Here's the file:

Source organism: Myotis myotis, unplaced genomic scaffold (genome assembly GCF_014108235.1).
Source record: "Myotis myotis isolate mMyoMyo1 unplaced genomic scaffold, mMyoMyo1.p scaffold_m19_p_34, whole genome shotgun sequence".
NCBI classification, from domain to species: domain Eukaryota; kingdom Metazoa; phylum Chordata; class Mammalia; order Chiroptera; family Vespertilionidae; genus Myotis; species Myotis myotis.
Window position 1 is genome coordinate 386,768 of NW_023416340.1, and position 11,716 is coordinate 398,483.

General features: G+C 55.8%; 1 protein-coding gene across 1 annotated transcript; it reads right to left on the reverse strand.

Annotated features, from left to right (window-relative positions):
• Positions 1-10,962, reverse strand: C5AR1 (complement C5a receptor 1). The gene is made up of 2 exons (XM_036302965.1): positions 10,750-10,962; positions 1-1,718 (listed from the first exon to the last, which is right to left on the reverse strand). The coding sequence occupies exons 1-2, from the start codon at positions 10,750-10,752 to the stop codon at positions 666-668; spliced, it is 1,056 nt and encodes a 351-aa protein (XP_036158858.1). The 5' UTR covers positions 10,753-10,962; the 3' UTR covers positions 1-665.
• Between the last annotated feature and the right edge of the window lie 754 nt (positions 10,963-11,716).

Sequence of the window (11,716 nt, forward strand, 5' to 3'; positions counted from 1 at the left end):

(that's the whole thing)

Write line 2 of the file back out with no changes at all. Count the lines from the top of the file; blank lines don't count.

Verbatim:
Source record: "Myotis myotis isolate mMyoMyo1 unplaced genomic scaffold, mMyoMyo1.p scaffold_m19_p_34, whole genome shotgun sequence".